Artificial intelligence (AI) is no longer the domain of science fiction. Instead, it’s rapidly becoming a dominant force in the Fourth Industrial Revolution – that of digital transformation.
It’s likely that many owners of knowledge-intensive services businesses, such as IT services, media and marketing agencies or consulting firms, will be considering how AI fits into their strategy.
Further, those looking to sell their business in the future would do well to consider how AI might enhance their market position. Buyers are increasingly interested in acquiring knowledge-intensive businesses with these capabilities, which means those demonstrating the foresight to embrace AI sooner rather than later could expect to command a premium valuation.
By Penny de Valk, Associate Director, Equiteq.
Knowledge-intensive services firms can achieve faster growth and reduce founder dependency through diversifying management roles, smart succession planning and equity incentive schemes. These steps support higher future exit values, better deal structures and increase the likelihood of achieving earn out targets if key people are retained and share in the earn out.
From the founder’s point of view, introducing equity incentives will probably be one of the largest investments the company makes so it’s really important to get this right.
Too often tax planning takes crowds out the more important process of designing a commercially effective scheme. Tax is important, but an approach that ensures the growth and exit vision is aligned by evaluating how much value to share, with who and over what time period should come first.
By Penny de Valk, Associate Director, Equiteq
It’s now well established that millennials are changing the nature of the workplace and businesses need to respond. However, the extent to which millennials are influencing M&A activity – as well as how creating a culture in which millennials can thrive can drive equity value – is yet to receive the same level of recognition.
The importance of millennial views when it comes to M&A was underlined most recently by research from the consultancy EY. This found that almost three quarters (74%) of senior executives consider millennial attitudes and preferences when making M&A decisions.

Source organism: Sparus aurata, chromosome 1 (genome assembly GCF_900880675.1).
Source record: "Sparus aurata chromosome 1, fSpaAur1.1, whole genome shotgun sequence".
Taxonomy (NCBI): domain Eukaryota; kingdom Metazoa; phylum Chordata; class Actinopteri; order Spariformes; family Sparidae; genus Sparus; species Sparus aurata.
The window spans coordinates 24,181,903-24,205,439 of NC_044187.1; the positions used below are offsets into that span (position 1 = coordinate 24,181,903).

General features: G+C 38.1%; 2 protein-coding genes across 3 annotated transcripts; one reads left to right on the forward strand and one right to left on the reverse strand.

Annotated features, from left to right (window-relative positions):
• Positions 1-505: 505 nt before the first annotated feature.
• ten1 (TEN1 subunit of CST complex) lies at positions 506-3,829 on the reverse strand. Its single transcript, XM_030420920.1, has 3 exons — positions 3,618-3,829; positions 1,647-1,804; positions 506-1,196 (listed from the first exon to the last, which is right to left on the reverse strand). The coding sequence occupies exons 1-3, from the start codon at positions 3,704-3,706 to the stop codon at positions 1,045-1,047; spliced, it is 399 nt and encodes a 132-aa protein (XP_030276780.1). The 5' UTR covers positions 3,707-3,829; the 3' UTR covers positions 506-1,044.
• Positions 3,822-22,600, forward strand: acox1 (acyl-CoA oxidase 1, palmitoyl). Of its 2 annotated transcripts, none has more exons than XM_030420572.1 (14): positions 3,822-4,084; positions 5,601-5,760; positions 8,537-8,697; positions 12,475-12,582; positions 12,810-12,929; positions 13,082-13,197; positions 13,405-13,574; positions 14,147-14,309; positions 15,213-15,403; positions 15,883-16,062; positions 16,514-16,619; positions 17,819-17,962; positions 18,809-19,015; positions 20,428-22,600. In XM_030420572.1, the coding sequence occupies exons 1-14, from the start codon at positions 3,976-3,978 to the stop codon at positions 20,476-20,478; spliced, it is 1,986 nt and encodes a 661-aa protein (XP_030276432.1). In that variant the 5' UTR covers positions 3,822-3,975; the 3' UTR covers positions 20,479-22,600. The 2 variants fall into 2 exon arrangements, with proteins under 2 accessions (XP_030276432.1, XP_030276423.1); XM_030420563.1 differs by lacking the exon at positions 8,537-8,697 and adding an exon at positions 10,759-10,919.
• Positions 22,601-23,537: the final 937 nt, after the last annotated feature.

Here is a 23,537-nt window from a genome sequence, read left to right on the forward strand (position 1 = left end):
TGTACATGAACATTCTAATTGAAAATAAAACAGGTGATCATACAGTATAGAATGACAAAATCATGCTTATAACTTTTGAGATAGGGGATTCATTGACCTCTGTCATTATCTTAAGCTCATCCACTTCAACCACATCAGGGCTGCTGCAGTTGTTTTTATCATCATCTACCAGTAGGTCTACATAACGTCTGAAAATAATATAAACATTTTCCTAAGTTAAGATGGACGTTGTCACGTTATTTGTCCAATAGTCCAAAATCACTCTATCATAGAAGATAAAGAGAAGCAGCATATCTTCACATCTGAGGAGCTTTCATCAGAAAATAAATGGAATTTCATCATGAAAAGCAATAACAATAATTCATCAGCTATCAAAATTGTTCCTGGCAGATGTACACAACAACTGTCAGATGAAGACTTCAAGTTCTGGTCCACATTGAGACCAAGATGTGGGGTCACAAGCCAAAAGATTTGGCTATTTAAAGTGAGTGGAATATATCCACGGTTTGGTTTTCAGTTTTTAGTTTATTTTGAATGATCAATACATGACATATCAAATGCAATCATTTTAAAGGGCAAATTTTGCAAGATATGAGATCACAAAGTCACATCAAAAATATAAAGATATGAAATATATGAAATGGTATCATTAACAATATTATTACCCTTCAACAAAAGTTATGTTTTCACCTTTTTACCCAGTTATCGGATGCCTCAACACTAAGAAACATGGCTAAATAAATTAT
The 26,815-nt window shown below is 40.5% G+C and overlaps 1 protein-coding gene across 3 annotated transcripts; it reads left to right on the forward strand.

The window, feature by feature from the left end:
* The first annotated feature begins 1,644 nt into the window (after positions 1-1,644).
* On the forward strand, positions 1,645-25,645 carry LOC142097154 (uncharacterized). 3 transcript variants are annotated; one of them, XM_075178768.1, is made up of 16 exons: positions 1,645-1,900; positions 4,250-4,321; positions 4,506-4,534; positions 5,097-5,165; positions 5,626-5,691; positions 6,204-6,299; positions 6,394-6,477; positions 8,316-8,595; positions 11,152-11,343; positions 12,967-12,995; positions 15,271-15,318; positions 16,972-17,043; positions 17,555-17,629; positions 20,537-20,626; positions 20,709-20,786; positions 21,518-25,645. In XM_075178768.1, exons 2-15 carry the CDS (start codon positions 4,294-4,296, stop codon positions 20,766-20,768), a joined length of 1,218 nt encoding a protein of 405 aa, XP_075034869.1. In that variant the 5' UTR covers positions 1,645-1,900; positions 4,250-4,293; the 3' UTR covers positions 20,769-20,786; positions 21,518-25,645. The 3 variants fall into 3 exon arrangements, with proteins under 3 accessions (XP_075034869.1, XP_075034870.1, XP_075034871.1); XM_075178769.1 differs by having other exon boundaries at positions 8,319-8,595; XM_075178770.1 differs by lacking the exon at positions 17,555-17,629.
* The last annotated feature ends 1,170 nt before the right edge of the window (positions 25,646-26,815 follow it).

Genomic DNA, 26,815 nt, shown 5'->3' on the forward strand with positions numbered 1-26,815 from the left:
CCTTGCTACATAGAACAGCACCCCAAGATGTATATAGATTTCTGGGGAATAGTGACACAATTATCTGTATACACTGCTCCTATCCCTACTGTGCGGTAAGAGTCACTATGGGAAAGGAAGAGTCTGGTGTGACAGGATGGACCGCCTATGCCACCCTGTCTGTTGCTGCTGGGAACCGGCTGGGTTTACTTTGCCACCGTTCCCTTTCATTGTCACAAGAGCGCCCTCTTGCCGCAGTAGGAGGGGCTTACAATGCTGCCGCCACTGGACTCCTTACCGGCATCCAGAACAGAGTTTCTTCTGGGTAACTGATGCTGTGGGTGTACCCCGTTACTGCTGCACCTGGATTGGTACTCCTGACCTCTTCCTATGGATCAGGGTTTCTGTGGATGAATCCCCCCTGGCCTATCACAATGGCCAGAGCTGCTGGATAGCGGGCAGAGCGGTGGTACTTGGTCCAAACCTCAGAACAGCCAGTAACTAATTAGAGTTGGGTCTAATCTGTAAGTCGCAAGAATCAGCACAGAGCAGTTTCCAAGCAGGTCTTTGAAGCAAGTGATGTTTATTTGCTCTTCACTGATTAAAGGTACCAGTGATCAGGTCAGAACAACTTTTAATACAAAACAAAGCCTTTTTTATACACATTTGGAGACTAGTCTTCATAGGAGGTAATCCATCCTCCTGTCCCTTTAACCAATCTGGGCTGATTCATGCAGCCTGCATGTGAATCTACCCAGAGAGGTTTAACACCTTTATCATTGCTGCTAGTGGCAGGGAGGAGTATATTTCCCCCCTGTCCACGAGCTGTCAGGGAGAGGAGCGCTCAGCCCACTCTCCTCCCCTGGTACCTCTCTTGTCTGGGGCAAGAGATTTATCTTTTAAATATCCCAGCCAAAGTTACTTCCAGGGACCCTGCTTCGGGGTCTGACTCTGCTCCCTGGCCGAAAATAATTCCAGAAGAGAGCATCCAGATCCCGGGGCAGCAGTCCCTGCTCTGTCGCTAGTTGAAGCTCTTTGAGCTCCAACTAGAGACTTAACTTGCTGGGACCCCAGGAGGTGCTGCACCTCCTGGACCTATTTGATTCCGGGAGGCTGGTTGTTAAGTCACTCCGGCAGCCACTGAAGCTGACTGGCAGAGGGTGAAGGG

With millennials a growing section of the workforce, they could be set to influence M&A activity further still. Those organizations that meet their needs and earn their loyalty will become more attractive to prospective buyers – who will naturally gravitate towards firms with an engaged and loyal workforce. That’s because engagement is a major driver of productivity, encouraging people to perform at their best, as well as central to retaining talent. All of these things are crucial to accelerating growth and driving business success.
Also, because a culture that meets the needs of millennials can also help boost engagement amongst the wider organization, focusing on business culture can be an effective way to drive equity value by motivating and engaging the entire workforce.
By Jason Parks, Director, Equiteq and Pat Webb, Director, Equiteq
Clients give knowledge-intensive services firms such as consulting, IT services and media agencies difficult and constantly evolving problems to solve. Markets change, competitors emerge and macroeconomics shift, all of which have an impact on what’s hot and what’s not when it comes to M&A.
That means buyers are attracted to firms with a clear value proposition that transcends service offerings and the capability to respond and deliver a relevant service portfolio in a changing environment. Simply put, a firm is worth more when it is bought for its strategic capability rather than just offering the buyer additional service capacity.
Achieving a relevant and effective service portfolio means more than investing in new service lines, because it’s also important for consulting firms to phase out what is no longer working for the future value of the business.